Newspaper Archive of
Feather River Bulletin
Quincy, California
Lyft
August 27, 2014     Feather River Bulletin
PAGE 22     (22 of 36 available)        PREVIOUS     NEXT      Full Size Image
 
PAGE 22     (22 of 36 available)        PREVIOUS     NEXT      Full Size Image
August 27, 2014
 

Newspaper Archive of Feather River Bulletin produced by SmallTownPapers, Inc.
Website © 2019. All content copyrighted. Copyright Information.     Terms Of Use.     Request Content Removal.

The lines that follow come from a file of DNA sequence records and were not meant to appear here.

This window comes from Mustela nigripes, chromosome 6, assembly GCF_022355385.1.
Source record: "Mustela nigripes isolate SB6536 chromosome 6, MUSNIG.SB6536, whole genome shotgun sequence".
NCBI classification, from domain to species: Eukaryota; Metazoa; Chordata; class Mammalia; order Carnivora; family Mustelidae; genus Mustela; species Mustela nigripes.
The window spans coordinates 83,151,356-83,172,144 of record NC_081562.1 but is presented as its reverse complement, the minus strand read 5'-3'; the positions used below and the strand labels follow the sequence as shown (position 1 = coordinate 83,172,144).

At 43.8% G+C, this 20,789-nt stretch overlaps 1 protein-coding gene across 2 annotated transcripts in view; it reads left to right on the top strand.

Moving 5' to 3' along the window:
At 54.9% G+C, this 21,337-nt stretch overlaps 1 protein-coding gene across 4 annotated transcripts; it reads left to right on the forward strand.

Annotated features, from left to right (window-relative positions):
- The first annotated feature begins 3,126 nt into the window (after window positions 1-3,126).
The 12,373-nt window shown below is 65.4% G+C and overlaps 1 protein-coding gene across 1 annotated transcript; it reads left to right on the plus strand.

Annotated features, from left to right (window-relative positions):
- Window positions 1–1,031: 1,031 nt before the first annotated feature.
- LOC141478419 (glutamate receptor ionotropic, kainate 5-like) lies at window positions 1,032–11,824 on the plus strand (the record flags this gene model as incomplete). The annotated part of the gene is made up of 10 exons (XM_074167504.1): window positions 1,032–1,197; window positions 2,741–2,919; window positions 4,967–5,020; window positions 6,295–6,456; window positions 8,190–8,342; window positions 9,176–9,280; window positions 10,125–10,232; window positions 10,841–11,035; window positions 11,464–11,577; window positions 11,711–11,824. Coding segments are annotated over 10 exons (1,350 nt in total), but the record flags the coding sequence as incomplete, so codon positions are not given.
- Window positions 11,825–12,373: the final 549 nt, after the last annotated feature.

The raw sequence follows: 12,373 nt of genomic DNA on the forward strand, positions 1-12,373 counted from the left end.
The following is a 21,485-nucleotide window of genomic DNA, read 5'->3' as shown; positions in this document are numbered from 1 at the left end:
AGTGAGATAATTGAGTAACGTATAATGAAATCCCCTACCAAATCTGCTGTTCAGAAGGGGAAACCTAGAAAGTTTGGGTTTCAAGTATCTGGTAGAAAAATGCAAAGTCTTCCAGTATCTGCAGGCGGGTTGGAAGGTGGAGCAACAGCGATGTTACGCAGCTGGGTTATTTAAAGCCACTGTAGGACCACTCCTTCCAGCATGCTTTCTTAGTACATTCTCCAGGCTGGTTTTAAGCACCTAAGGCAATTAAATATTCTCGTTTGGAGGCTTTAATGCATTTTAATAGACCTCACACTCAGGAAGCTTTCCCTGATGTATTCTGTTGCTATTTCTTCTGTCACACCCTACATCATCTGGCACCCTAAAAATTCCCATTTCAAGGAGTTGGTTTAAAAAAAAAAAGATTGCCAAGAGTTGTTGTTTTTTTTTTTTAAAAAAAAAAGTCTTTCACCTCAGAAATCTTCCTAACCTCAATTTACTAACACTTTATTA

lOB Wednesday, Aug. 27, 2014 Bulletin, Record, Progressive, Reporter State and local agencies encourage water conservation Gia Martynn Special to Feather Publishing Residents of the upper Feather River watershed, did you know that you are the stewards of one of California's largest water sources? As the headwaters of the State Water Project, the Feather River is a vital component of the state's water supply. As summer has progressed we have watched our already low streams and rivers diminish to a trickle. Our state is facing one of the most severe droughts in recent memory, and many communities and ecosystems are suffering as a result. Locally, Portola recently fried an emergency drought proclamation. Environmental problems, the pressures of a growing population and the effects of climate change are making it extremely difficult to keep water flowing reliably to our economy, our environment, our farms and our communities. So now is the time to adopt new habits. One of our most important resources is in trouble, and we need to do everything we can to protect it today and into the future. State and local water managers are working on long-term solutions, including investments in our water infrastructure. But in the meantime, California needs to save every drop of water it can get.., we all need to do more to conserve water. The good news is that it's not difficult to save water in our daily lives. Just as Californians have embraced compact-fluorescent light bulbs and recycling, we can adopt habits to reduce our water use inside and outside our homes on a daily basis. After all, everyone knows that Californians don't waste! In 2009, the California Department of Water Resources joined with the Association of California Water Agencies -- 450 public water agencies throughout the state to form a statewide conservation and education program called Save Our Water. This effort is aimed at helping Californians learn about our water challenges and ways to save water inside and outside our homes. For example, did you know that the typical Californian uses much more water Events Around Plumas County Chester: Townhall meeting, 6 p.m., Almanor Recreation Center at 450 Meadowbrook Loop. Supervisor Sherrie Thrall leads discussion of Forest Service over-snow vehicle regulations. Graeagle: Free live music bythe Millpond, 6:30 p.m. - dusk. Presented by Graeagle Outpost. Featuring Code Bluegrass. Food, drinks available for purchase. Quincy: Native plant meeting, 6:30 p.m., Plumas County Library at 445 Jackson St. Introduction meeting to link people, resources of common interest. For information: David Popp1283-1350. Silent Film Night, 7 p.m., Town Hall Theatre. Quincy High student Tailor Walmer presents silent comedies as senior project. Proceeds support Save Our Theatre campaign. Includes Charlie Chaplin look-alike contest; '20s dress-up encouraged. Presale tickets available at Plumas Arts: $10 adults, $6 kids (ages 0 - 16). Tickets at the door $2 more. For information: Plumas Arts, 283-3402. o Greenville: Communityblood drive, noon - 5:30 p.m., Town Hall at 120 Crescent St. Must be 16 or older, weigh at least 110 pounds, be free of rary illness, list countries and states visited in past year. Wear loose-fitting or short-sleeved shirt, bring ID. For information: Sandie Kanniainen, 284-6456, gsttown@frontiernet.net. To register online: sponsor code N1GVC at unitedbloodservices.org. Quincy: Grand opening, 9 a.m. - 2 p.m., Day Reporting Center at 56 Harbison St. Tours, information, refreshments. Public also welcome to 4:30 p.m. reception following ceremony for first group of Drug Court graduates. Quincy Certified Farmers' Market, 4:30 - 7:30 p.m., corner of Church and Main streets. Vendors offer local produce, handcrafts, prepared food; two prize giveaways. Live music by The Back 40; Love Local at 6 p.m. Crafts with Plumas Christian School. For information: QuincyFarmersMarket.org, 487-4386. R6formiste and Happy Happy Joy Joy Family Band concert, 7:30 p.m., Midtown Coffee. Proceeds benefit Town Hall Theatre digital conversion. Chester" Fish Fry, 5:30 - 7 p.m., Lake F r,r|  Almanor Elks Lodge at 164 / jG'o 2g / Main St' $8 per persn' Art show and reception, 5 .... - 8 ep.m., Blu Goose Gallery of Artists at 607 Main St. "Off the Wall" theme includes featured artists Carlene Gibson, Glen Donley, Chrissie Clapp, Jacquie Cordova, Augie Velasquez. Prizes, refreshments, fun. Greenhorn:  All-you-can-eat barbecue, 5 - 8:30 p.m., Greenhorn Creek Guest Ranch at 2116 Greenhorn Ranch Road. Ribs, chicken; salmon, veggie kabobs with reservation. Also available: bonfire sing-along with s'mores, horseshoe tournaments, swimming, horseback rides, wagon rides. Barbecues run through Sept. 26. For information: greenhornranch.com, 283-0930. Westwood: Live music, 9 p.m., Chuck's Railroad Room Bar and Grill at corner of Fourth and Ash. Featuring The Cemantik Warehouse, The Flip Flops. For information: 256-2420. Chester: Free screening, 7 p.m., Chester Theater. Featuring Jim Carrey in "The Majestic." To RSVP (required): atre.com. Graeagle: Annual Graeagle Antique and Collectibles Faire; noon - 6 p.m. Fri, 10 a.m. - 5 p.m. Sat, 10 a.m. - 4 p.m. Sun; Graeagle Fire Hall. Features vendors, local artisans. For information: easternplumaschamber.com. Greenville: Sixth annual parking lot flea market, 8 a.m. - 5 p.m., The Way Station. Proceeds support Indian Valley Chamber of Commerce. Participation free, provide own table and shade; donations welcome through Aug. 27. Sat, Aug. 30 Blairsden: Plumas Eureka Community m''r_  Services District Auxiliary clt__  Labor Day pancake ]UG, 30  breakfast, 8-11 a.m., -  Plumas Eureka Fire Hall. ........ 8Adults $ , children $3. Gin fizzes, bloody Marys $2. Cash drawings: $100, $50, two $25. Bucks Lake: Bucks Lake Snowdrifters meeting, 10 a.m., groomer shed. For information: Kathy Felker, 283-4437. Chester: Fundraising yard sale, 8 a.m. - 2 p.m., 336 Lassen St. Hosted by Barbara Montandon to benefit Plumas Animal Welfare Society. Donations may be dropped off in driveway. Clio: Cajun fundraiser; dinner 5:30 p.m., music 7 p.m.; Nakoma Resort and Spa on 348 Bear Run off A15. Mohawk Valley Stewardship Council presents Cajun buffet dinner, live music by Mumbo Gumbo. Tickets $35 for music, $50 for dinner and music. Proceeds go toward materials to rebuild bathhouse at historical White Sulphur Springs Ranch. Tickets available at mohawkvalley.us, the door. For information: Alice Berg, 836-1201. Greenville: Greenville Community Market, 10 a.m. - 2 p.m., Lupines Natural Foods on Highway 89. Indian Valley residents sell garden harvests, handmade goods, crafts. Live music, healthy lunch available. Sponsored by The Sierra Farmstead. For information: 284-1973. Lake Almanor: Annual end-of-season sale, 9 a.m. - 2 p.m., Fire Station No. 2 at 801 Golf Club Road inside Lake Almanor Country Club. Presented by Fire Sirens; donations welcome. Sale features $5 bag specials, furniture, other large items. History presentation, 1 - 2 p.m., Ptumas-Eureka State Park Museum. Carl Chavez leads discussion, readings on 1975 - 79 when park was still "a secret place." includes book signing.. Sponsored by Plumas-Eureka State Park Association. For information: plumas-eureka.org, 836-2380. Quincy: 90th birthday party, 11 a.m. - 2 p.m., Pioneer Park. All welcome to celebrate with Dorrie Beck. No gifts. To RSVP (required): 283-1257. Westwood: Live music, 9 p.m. - 1 a.m., Chuck's Railroad Room Bar and Grill at corner of Fourth and ASh. Featuring The Sheehy Brothers (Doug and David). For information: 256-2420. Chester: Chester High School ski/snowboard team fundraiser swap meet, 9 a.m. - 2 p.m., US Bank parking lot. New and used equipment available. Graeagle: Triathlon. Presented by Community Multisport Events; partial proceeds go to Mohawk Community Resource Center. For information: communitymultisportevents.com. Twain: Barbecue and music, nursery open 11 a.m. - 4 p.m., California Sister Nursery at 29186 Highway 70. Browse nursery stock (20 percent off), stay for barbecue, beer and wine by the Elks, arts and crafts, live music. Admission $15. For information: 925-783-2913. Quincy: Blood drive, noon - 6 p.m., Church of Jesus Christ of Latter-day Saints on corner of Bucks Lake Road and Bellamy Lane. Walk-ins welcome; eat good meal, bring ID. To set up appointment: Susan Christensen, 283-2424; Bloodhero.com, sponsor code "Quincy." Chester: Community blood drive, noon - 6 p.m., Elks Lodge. Save time by answering screening questions at UnitedBloodServices.org. To schedule donation time: bloodhero.com; Jude Morse, 259-3626. Portola: UCCE Master Gardeners certification course, 10 a.m. - 3 p.m., Portola Rotary Clubhouse. Continues Fridays through Dec. 5. Costs $150; scholarships, payment plans available. For information, application: Cody Reed, 283-6572. Blood drive, Holy Family Catholic Church. Co-sponsored by Eastern Plumas Health Care Auxiliary, United Blood Services. New donors, walk-ins welcome. To schedule appointment: 877-827-4376. Plumas-Eureka State Park: Guided hike to original gold discovery site. Meet 9 a.m. at park museum or 10 a.m. at Eureka Lake. Dink and Dave Rife lead moderate two- to three-hour hike. Bring water. Free; limited to 15 participants. For reservations (required): 836-2380. Quincy: SafeTALK suicide awareness training, 9 a.m. - noon, Mineral Building at Plumas-Sierra County Fairgrounds. Open to everyone; seating limited. To register: Janett Massolo, jmassolo@health.nv.gov; 775-688-2964, ext. 261. outdoors than indoors? Watering the lawn, washing cars and cleaning off the driveway and patio use much more water than you might think. Simple changes to our behavior, such as watering only when your landscape needs it or using a broom instead of the hose on the driveway, can add up to big water savings for the state. Local conservation efforts being made by Feather River College include letting noncritical/noninstructional turf and landscaping areas die out; increasing the height of mowing to reduce the need for as much water on the turf; and adjusting watering times to be maximize irrigation saturation. Nick Boyd, FRC's director of facilities, says the college has scheduled other conservation measures to be implemented in the near future, pending available funds. These consist of performing a comprehensive irrigation water audit; correcting overwatering/coverage issues;. and applying water retention amendments (e.g., Turface) to turf areas. So join in these local and statewide efforts to save California's water. These are just a few of the easy ways we can all help to save our water. : Also listen for weekly water-savingtips o n local radio" stations brought to you by your" upper Feather River watershed' coordinator at Plumas Corporation. :- For more information about " how to conserve water or about the Save Our Water public education program, visit saveourH20.org or join the effort on Facebook and Twitter.' Gia Martynn works as a watershed ' coordinator in the upper Feather River watershed with Plumas Corporation, a local nonprofit organization that oonducts stream '- and meadow restoration and watershed monitoring in the upper " Feather River and throughout the ': Sierra. LETTERS, from page 9B beautiful tone. They take the rock, pop style and make unique music. Many of the singers are classically trained and can span multiple octaves. Turks seem more serious and introspective than Americans. Over 95 percent of them are Sunni Muslim. And that's the real point here. To illustrate that there are many beautiful Muslims in the world, most who are not looking to "jihad". People are people, is my learning. Confused, scared, living under oppressive governments. When we zero in, they are all quite unique and beautiful. And they all laugh and cry. Robert Milne Clio Trees do create oxygen To a previous letter writer: "Trees create oxygen" is a true statement. They create molecules of O2, a waste product of plant metabolism. 02 is the "natural state" of the element, oxygen, so it is perfectly acceptable English, and a logical truth, to say that oxygen (in the form of O2) is "created" by trees. "Trees produce oxygen" is also a true statement. The second definition for "produce" from Merriam-Webster online, "produce" can mean: "To make or create (something) by a natural process. Notice that the word "create" is considered such a close synonym that it is used in the defmition. The statement that "matter cannot be created or destroyed," is false. Matter seems to be created and ' destroyed almost continuously., There are lots of people better qualified than I to explain it, , and I suspect they will. Most oL the rest of your letter is ,' equally misinformed. I don't feel entertained, I feel. terrorized by those radically ignorant, so-called environmentalists who don't seem to know science when ": they see it. I get a pit in my stomach knowing that it may , be wannabe "environmentalists" who finally destroy the forests, after decades of convincing the' timber industry to give up rape and pillage and switch to sustainable practices, returning the forests to both good health and profitability. But remember, it was real environmentalists who dragged the rest of us, kicking and screaming, down the long hard road of knowledge to the ; realization that we have too long ignored our roles as custodians of this planet. Eartlv really is on the brink of death : in its present form (i.e., with ;i human beings and other living: things.) Greed is the primary cause, and ignorance is its , primary tool. Perhaps the . letter writer, and that so-called:. environmentalist, might help ' more by reading than by writing. :: Gary Terhun00 East Quincy/ THE WARS BETWEEN THE MIND AND HEART The one who wins between the mind and heart Depends on what the war is all about; And as to which of them most wars will start, I do believe there'll always be some doubt. If it's a lovers plight that starts a war, No doubt, the mind will have no chance to win; If spending for a cause is at the core, No doubt, the heart will take it on the chin. And if nostalgia strikes, an emigree, The mind has little chance to take the day; But if one's duty vies with safer play, It's just a toss as which will then hold sway And as to how my heart and mind cooperate, I put the outcome in the hands of wiser fate. Salvatore (Sam) Catalano August 8, 2014 m m m m mmm m m I m m mmm m II SENIOR Sept. 3 Tuna-noodle casserole, | MENU peas & cauliflower, red & |Sept. 1 green grapes, ice cream . | Labor Day Sept. 4 | Sites closed Leaf lettuce topped with [ chicken salad, whole- | wheat roll, melon slice |i | PorkSept'roast,2 baked beans, Sept. 5 ']|! steamed greens, whole- Broccoli/beef stir fry, | wheat dinner roll, brown rice, cubed | | applesauce pineapple, cupcake |i Nutrition sites: Chester, 394-7636; Quincy, 283-0643;|: | Greenville, 284-6608 (day before for reservation); Portola, 832- :i | 4173; Blairsden open Wed. only, call 832-4173 Tuesday for|f reservations. Suggested donation $2.50 for 60 yrs & older." | One guest may accompany each senior, $6 mandatory|i charge. Menus may change. Hours: Noon at all sites. t